The drumbeat of comments is getting louder. And the message seems to be the same: Europe is gearing up for U.S.-style quantitative easing (QE) measures.
Until now, Europe’s central bank has purchased bonds of sovereign debt-crisis-stricken countries in its attempts to prop up the eurozone. It has, however, not engaged in freestyle across-the-board asset buying (which releases funds into the financial system) to juice the eurozone’s economy, unlike the Federal Reserve, which has engaged in three rounds of QE.
Now, it looks increasingly likely that the European Central Bank will follow suit. Comments from ECB officials suggest they are prepping financial markets for such action.
The latest comment comes from ECB Vice President Vitor Constancio, who admitted the bank had discussed QE, adding that no technical planning had taken place. “All those instruments are on the table … but no decisions, we did what we did and that’s it,” he said, according to a Wall Street Journal report. Note the fact that the ECB actually discussed QE.
Earlier this month, the ECB cut its benchmark rate to a record low of 0.25% to fend off the threat of deflation after October’s inflation figure fell to a four-year low of 0.7% for the 17-member currency union.
In another interesting development, Joerg Asmussen, an ECB executive board member, acknowledged that more policy action would be forthcoming if inflation did not climb up to the ECB’s target of around 2%.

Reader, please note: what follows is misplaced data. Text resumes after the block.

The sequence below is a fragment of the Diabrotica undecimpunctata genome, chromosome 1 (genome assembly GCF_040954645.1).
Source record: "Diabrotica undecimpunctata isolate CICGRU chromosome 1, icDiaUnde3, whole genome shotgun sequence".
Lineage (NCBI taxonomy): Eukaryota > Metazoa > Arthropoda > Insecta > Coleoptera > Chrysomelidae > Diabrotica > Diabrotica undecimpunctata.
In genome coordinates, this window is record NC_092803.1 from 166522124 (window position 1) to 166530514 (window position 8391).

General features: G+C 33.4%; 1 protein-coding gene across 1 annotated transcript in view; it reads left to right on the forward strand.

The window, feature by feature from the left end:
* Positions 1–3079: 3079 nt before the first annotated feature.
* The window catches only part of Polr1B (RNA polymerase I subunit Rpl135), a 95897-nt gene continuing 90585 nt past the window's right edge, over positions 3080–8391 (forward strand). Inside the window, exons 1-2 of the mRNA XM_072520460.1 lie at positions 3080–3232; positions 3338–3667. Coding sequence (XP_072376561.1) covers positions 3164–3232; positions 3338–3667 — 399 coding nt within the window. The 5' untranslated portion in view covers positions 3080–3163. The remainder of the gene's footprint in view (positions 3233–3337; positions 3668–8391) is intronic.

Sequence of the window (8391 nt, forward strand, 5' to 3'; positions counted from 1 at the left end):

Both statements confirm what Peter Praet, the bank’s chief economist, said in the wake of the ECB’s rate cut: all options, including asset purchases, are on the table. He was the first ECB official to say that. Now, more bank officials are joining the chorus.
Even the Organization of Economic Cooperation and Development (OECD) thinks stimulus measures are a good idea. The OECD’s chief economist Pier Carlo Padoan urged the ECB to consider QE given the eurozone’s weak growth prospects, according to a Globe and Mail report.
Central bank officials, in general, are cagey people, extremely aware of every word they say. The fact that ECB officials are talking about unconventional stimulus measures indicate these measures are actually being discussed inside the bank. And something being discussed inside the bank wouldn’t spill into public domain unless they wanted such matters to spill out. In other words, they want us to know they are thinking about QE.
So, given that all the economic signs suggest the eurozone continues to perform sluggishly — third quarter growth came in at a lowly 0.1%, inflation is falling and unemployment rate is at a record high — it’s safe to assume the chances of a QE for Europe are getting higher and higher.